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With roots dating back thousands of years, Chinese seals are more than just a unique motif; they are symbolic of identity, status, and culture. Read on to learn what makes Chinese seals a renowned national treasure.
A Chinese seal (印章 yìnzhāng) is a seal or stamp used to mark important documents, pieces of art, contracts, or any other item that requires a signature.
Typically, the seals are carved into stone, but they can also be made of wood, bamboo, bone, or ceramic. When the seals are used, they are dipped in either red ink or cinnabar paste.
The seal was first created in 221 BC. After the first emperor of China, Qin Shi Huang, conquered the six Warring States and unified China, he ordered his first imperial seal to be carved using beautiful white jade. The imperial seal was called the "Xi" (/sshee/) and was only used by those in power.
The emperors who followed used an imperial seal, but the number of seals changed depending on the dynasty and who was in power.
It wasn't until the Ming (1368-1644) and Qing (1644-1912) dynasties that the seal's usage moved from the imperial to the personal, due to the expansion of the feudal arts. Artists began using a stylized seal carving of their name to mark ownership of their works. Individuals also began using a personalized stamp for important documents. These non-official stamps were called "Yin".
Engravings on the seal face can follow several calligraphy styles, which master engravers work hard to develop. Common carvings include Chinese characters, landscapes, figures, birds, or flowers.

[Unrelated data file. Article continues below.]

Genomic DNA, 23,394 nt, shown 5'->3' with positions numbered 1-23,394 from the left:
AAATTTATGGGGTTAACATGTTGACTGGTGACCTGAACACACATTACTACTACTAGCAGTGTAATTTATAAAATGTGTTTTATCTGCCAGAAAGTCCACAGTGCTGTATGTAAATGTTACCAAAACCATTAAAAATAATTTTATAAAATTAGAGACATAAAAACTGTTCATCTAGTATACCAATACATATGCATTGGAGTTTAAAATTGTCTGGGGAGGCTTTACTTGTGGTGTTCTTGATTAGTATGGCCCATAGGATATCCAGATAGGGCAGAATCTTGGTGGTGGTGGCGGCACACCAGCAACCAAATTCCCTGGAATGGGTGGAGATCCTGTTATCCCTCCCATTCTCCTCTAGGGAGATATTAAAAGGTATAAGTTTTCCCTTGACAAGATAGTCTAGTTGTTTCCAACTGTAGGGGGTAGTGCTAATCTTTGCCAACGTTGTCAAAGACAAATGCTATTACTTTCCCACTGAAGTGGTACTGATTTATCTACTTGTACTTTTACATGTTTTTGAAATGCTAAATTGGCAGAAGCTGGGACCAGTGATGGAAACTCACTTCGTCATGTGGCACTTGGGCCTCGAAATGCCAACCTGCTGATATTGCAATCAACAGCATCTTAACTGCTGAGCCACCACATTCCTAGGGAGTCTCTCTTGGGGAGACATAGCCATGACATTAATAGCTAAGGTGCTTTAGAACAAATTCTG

Seals can be carved one of two ways: the material is carved away from the character, leaving a red ink outline when used on paper, or the character is carved into the material, leaving the character in white amidst a red background.
Seals can have a variety of shapes and sizes. There are four parts to a seal: grip or handle, body or platform, sides, and face. Carvings may be done on the grip portion of the seal or on the entire seal.
Today, seals are used widely throughout China for marking important documents. Seals are often accompanied by hand signatures as a more secure form of identification. Chinese calligraphy works and paintings are still marked with a personalized seal.
Most Chinese people have a personal name seal. Artists and scholars will often collect full sets of name seals.
The carved seal is particularly important for business people to prove the reliability of their business and show adherence to their identity.
Look no further than China Highlights. We offer tours to Huangshan city, where there is a famous ink factory on Tunxi Old Street. There, you can tour the factory and even purchase a personalized seal of your own.
Check out our 3-day Essence of Huangshan Tour, which includes a visit to the ink factory. This city-based tour can be combined with other China tours. Just let us know where you want to go.
If you're looking for a more personalized trip, let us know what you want. We're here to help make the most of your China adventures.